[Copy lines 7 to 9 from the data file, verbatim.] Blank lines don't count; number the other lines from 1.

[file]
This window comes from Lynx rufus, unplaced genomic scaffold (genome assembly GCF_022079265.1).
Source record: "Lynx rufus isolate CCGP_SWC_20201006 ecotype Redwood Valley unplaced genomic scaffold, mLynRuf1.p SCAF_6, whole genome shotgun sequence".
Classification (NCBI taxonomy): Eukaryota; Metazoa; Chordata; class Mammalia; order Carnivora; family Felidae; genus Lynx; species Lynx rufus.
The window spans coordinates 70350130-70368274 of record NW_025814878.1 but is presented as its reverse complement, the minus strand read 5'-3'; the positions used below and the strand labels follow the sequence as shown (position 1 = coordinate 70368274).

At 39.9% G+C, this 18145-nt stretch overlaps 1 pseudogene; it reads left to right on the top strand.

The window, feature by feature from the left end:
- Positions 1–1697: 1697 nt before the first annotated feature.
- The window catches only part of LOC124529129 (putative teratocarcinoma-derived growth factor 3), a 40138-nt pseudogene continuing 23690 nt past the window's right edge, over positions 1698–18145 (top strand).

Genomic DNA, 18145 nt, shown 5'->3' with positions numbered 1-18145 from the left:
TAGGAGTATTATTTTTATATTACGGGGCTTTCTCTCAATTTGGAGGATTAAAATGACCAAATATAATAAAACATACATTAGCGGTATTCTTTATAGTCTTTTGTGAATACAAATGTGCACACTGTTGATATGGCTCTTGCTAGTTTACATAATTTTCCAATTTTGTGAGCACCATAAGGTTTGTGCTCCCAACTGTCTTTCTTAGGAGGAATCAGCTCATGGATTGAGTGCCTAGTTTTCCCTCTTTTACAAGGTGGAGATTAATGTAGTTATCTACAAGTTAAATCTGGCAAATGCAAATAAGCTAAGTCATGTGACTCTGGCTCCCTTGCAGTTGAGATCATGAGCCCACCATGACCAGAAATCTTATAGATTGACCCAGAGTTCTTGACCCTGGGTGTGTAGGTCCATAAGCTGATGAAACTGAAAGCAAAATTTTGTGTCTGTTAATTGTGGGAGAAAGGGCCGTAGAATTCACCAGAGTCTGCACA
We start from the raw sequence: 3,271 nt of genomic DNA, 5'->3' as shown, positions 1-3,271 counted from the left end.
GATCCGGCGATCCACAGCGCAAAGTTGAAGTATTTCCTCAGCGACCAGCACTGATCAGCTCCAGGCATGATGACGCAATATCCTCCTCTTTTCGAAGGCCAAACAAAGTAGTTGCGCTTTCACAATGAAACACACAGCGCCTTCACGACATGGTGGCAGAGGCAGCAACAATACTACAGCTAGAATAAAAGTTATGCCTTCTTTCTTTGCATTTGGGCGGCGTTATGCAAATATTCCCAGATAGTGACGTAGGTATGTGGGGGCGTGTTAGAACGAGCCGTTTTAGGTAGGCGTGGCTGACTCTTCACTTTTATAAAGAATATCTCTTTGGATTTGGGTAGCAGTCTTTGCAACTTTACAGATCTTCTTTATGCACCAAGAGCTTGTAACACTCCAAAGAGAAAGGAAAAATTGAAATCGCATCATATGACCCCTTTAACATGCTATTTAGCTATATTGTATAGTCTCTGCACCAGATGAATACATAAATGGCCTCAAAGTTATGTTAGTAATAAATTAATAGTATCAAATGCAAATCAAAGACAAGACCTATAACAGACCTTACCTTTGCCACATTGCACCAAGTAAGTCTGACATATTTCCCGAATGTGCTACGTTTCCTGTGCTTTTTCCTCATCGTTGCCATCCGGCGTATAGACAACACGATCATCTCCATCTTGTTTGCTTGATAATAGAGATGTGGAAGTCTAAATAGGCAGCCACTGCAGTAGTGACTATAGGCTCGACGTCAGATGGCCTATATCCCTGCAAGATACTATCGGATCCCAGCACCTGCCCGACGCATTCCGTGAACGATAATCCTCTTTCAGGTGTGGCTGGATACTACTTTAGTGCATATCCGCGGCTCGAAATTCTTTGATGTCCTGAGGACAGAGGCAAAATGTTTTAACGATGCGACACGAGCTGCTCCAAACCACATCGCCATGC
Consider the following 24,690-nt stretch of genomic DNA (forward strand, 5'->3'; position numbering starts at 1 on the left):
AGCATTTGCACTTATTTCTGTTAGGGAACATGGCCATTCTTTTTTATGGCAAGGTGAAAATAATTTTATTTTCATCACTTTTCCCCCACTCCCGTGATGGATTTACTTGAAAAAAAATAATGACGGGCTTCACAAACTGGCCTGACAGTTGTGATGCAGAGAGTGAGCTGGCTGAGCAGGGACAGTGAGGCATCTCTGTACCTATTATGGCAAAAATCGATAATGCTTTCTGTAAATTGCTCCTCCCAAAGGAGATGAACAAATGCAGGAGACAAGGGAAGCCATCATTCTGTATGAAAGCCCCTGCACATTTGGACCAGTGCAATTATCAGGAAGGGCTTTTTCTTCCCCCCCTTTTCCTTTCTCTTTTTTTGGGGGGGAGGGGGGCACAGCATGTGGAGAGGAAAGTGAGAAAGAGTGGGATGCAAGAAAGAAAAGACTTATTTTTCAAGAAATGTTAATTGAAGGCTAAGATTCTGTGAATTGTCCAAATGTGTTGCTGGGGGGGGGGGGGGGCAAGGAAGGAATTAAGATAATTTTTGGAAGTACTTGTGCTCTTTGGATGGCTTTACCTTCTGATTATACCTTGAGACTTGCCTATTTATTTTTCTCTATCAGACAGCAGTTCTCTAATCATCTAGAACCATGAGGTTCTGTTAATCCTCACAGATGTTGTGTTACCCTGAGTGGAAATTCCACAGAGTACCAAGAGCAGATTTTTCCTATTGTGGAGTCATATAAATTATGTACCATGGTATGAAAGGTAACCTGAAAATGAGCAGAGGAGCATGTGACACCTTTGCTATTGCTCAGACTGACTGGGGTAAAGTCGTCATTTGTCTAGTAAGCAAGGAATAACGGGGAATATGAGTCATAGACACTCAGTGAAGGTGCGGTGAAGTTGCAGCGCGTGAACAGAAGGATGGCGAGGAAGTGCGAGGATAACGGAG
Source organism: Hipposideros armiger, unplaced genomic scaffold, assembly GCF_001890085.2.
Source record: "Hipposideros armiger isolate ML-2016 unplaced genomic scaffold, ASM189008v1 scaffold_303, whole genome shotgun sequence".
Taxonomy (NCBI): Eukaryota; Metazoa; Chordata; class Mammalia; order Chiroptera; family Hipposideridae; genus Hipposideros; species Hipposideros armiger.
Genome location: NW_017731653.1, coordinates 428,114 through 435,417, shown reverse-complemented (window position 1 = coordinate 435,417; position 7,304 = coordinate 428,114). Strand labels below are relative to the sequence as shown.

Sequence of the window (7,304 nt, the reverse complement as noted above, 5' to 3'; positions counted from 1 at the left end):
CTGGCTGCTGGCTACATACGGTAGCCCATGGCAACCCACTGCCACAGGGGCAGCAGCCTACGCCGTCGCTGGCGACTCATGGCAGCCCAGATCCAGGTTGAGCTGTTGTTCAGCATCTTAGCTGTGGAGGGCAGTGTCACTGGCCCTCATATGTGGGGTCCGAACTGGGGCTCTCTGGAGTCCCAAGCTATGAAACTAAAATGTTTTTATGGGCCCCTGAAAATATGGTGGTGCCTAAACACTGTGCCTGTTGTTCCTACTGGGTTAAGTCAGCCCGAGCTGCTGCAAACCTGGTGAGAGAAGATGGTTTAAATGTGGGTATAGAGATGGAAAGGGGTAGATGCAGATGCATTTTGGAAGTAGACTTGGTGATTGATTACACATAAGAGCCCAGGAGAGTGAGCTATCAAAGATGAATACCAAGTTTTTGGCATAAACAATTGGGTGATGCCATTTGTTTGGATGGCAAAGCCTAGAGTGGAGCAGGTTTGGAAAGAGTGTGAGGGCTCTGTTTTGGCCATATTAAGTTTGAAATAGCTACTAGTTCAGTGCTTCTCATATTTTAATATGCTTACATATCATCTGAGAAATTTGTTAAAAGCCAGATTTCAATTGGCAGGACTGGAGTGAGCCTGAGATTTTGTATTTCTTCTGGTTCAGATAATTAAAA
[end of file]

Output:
- Positions 1–1697: 1697 nt before the first annotated feature.
- The window catches only part of LOC124529129 (putative teratocarcinoma-derived growth factor 3), a 40138-nt pseudogene continuing 23690 nt past the window's right edge, over positions 1698–18145 (top strand).

Genomic DNA, 18145 nt, shown 5'->3' with positions numbered 1-18145 from the left: